Whitehall would lose the power to stop construction of large onshore wind farms under legislation outlined in the Queen’s Speech last week.
Bills outlined at the traditional opening of Parliament included the Energy Bill, which will contain a clause transferring planning powers for wind power schemes greater than 50MW to local planning bodies.
The Queen’s Speech set out the legislation the newly-elected Conservative government intends to take through Parliament over the next year.
A background note circulated by the government said the Energy Bill proposes “that in future the primary decision maker for onshore wind consents in England and Wales will be the local planning authority”.
The legislative programme also includes the High Speed 2 (London to West Midlands) Bill to allow construction of the first leg of the £43bn rapid rail link, and the Cities and Local GovernmentDevolution Bill which will allow more spending powers to be handed to regional mayors.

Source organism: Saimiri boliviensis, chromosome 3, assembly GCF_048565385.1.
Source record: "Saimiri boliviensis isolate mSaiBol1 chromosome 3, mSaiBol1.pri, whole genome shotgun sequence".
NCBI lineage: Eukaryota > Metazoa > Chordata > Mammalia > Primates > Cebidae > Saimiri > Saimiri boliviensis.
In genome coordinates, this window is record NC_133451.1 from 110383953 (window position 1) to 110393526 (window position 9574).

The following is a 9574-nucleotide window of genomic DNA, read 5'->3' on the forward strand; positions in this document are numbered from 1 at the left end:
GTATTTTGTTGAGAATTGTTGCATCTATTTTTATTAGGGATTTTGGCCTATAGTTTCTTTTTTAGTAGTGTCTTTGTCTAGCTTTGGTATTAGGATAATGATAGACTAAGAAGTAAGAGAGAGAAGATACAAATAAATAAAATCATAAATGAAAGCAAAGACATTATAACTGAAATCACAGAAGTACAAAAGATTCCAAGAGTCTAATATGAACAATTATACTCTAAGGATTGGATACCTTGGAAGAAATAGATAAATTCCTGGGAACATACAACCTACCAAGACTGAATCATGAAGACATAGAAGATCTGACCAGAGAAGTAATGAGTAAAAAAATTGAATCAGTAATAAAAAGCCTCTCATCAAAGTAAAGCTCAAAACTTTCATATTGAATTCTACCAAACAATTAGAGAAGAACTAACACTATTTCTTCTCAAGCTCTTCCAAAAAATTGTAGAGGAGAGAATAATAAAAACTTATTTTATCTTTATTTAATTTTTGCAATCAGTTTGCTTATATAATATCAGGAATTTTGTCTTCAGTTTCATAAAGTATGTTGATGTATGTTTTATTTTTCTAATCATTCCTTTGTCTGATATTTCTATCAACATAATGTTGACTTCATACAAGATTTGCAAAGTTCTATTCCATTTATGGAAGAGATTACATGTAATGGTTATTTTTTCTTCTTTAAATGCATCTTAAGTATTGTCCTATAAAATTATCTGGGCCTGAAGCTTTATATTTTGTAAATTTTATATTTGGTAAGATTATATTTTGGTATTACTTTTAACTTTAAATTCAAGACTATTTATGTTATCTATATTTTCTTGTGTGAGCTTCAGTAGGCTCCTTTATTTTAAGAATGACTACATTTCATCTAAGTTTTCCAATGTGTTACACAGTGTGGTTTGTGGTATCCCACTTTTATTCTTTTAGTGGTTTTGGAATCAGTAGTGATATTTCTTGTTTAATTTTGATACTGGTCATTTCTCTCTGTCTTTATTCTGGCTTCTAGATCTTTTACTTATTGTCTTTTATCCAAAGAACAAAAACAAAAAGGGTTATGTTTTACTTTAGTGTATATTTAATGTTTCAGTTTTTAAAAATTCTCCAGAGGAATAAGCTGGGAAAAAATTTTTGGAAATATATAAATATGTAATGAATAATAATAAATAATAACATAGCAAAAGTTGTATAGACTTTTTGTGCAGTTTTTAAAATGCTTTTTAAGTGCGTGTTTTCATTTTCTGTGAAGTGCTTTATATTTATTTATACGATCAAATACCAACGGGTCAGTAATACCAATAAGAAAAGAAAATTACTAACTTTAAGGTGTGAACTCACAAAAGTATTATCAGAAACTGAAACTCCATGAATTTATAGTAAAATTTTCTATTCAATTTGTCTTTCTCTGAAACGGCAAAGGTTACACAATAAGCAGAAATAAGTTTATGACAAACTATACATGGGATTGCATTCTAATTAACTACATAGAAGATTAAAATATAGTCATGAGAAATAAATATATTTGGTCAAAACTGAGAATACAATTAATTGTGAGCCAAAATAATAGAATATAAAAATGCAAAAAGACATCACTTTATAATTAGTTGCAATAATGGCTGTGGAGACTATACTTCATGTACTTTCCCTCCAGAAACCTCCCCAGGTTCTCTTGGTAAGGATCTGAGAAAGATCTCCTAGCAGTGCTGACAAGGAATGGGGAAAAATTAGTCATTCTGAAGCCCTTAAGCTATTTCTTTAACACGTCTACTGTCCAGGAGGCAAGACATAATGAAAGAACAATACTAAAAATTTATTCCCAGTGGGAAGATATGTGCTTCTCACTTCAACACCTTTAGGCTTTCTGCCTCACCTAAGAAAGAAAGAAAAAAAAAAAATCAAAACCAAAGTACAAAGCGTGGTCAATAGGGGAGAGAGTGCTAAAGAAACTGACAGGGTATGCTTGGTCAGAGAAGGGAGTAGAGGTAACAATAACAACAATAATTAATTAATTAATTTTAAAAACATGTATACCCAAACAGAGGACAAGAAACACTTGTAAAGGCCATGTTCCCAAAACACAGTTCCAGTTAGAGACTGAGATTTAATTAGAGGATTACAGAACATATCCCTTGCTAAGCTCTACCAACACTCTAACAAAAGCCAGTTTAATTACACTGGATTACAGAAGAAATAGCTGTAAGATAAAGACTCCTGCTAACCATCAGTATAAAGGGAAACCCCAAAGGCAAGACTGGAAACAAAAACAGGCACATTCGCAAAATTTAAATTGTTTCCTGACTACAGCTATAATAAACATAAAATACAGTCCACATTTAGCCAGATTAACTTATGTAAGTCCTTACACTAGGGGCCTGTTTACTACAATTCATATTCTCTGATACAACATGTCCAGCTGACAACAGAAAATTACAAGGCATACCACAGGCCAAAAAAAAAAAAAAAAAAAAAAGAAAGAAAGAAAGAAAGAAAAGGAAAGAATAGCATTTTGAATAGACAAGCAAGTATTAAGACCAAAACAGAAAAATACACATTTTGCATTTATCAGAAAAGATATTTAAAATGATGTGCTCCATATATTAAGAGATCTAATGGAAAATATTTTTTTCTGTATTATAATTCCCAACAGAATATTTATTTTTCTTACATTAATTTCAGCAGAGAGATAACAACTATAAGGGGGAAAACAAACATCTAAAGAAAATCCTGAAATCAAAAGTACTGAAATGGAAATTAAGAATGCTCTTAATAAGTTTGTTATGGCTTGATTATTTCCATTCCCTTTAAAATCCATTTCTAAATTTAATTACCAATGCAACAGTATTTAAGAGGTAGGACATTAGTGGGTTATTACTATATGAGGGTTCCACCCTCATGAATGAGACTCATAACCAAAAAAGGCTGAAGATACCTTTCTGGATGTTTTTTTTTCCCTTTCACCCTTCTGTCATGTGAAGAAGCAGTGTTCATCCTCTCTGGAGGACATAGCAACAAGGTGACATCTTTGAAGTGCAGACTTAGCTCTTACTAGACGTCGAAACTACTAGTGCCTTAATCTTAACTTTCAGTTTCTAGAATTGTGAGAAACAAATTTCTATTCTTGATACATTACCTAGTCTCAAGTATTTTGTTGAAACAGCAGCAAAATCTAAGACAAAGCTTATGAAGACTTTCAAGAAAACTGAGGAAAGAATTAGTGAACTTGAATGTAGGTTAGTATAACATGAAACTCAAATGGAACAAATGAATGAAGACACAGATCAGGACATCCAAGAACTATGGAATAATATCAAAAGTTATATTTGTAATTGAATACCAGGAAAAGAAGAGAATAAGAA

The Full Employment and Welfare Benefits Bill will require ministers to report annually on progress towards meeting a target of 3M new apprenticeships this Parliament.
The Civil Engineering Contractors Association welcomed the legislation programme.
“Construction companies are primed to deliver world-class infrastructure for the UK,” said Ceca chief executive Alasdair Reisner.
“We welcome that in the Queen’s Speech, the government has recognised the importance to the market of maintaining long term certainty through renewed commitments to HS2 and the development of the northern powerhouse.”
“We also welcome the focus on job creation and apprenticeships. A concerted effort is needed to address the skills gap, with the construction industry predicted to require 45,000 new recruits a year.”